What are the primary dimensions of diversity

Dimensions of diversity

The focus of the management approach is on those features that are also referred to as discrimination features in the General Equal Opportunities Act (AGG). These criteria, with regard to which people differ, are recorded in the so-called diversity dimensions. A widespread model that depicts the dimensions of diversity is the 'Four Layers of Diversity' according to Gardenswartz and Rowe. According to this, people can differ or resemble one another on very different levels, with the dimensions representing the complexity of the differences and similarities (see figure, model of the '4 Layers of Diversity' (Gardenwartz 2002)). In the center of the 'Four Layers of Diversity' represents the personality of the person. The inner dimension describes unchangeable properties such as age, gender, skin color and sexual orientation. This dimension refers to mostly immediately perceptible features and biological characteristics, which are for the most part recognizable in physical imprints. The outer dimension includes properties such as marital status, professional experience and income and thus properties that are firstly changeable and secondly not immediately recognizable. Finally, the organizational dimension contains the characteristics that are related to the respective organization, such as place of work, function and length of membership.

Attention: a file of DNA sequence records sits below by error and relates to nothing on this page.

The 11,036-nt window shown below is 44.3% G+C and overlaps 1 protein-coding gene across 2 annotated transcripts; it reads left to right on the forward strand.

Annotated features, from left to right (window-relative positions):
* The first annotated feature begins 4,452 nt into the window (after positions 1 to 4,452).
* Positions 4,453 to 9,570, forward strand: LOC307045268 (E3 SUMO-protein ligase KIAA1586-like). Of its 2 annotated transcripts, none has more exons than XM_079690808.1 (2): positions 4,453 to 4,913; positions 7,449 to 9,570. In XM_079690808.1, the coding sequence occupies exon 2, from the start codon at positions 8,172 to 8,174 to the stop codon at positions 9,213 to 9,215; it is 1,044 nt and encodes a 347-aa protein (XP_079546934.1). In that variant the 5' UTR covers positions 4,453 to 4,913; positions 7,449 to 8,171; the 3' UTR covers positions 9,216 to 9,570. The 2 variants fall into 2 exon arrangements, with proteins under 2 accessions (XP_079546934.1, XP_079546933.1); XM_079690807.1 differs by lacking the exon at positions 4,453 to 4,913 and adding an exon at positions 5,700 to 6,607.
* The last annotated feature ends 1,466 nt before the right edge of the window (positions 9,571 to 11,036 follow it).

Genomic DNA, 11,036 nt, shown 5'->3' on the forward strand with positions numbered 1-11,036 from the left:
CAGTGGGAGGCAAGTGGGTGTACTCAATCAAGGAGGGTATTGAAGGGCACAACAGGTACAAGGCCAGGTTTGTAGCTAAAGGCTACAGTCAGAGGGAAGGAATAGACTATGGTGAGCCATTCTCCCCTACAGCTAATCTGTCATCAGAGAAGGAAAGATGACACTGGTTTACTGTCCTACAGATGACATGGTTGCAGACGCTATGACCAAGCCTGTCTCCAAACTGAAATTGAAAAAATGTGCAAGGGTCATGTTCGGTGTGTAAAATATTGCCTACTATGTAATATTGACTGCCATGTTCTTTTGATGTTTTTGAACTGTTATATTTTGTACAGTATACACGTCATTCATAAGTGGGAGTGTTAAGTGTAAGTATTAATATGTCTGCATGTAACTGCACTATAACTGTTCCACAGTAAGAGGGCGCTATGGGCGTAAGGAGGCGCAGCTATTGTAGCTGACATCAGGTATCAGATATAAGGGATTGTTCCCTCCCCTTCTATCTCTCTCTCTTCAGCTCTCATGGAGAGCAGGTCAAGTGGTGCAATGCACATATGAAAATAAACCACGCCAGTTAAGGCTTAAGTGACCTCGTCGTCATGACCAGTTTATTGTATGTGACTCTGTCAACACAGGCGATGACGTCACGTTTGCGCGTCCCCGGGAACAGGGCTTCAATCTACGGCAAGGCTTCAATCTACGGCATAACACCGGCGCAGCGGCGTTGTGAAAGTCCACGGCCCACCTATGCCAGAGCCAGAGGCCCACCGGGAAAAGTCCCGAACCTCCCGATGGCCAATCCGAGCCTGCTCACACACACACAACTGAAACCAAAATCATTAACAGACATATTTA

Although 40% of companies understand diversity only as visible aspects such as gender and age, 60% advocate a holistic definition that also includes the variety of skills and working methods. to recognize and use through inclusion, it is important to also grasp the personality of a person as a holistic construct and to include the visible and invisible properties as far as possible.

All of these dimensions are important, but current developments indicate that certain dimensions will gain enormously in importance in the future. Demographic change and the extension of working life mean that age diversity will be of particular importance in the future. Various empirical studies have shown that the dimensions of gender and age are either currently the most relevant internationally or at least the most important in the future. Due to its increasing relevance, I have decided to focus on treating age as a characteristic of diversity as part of my training concept.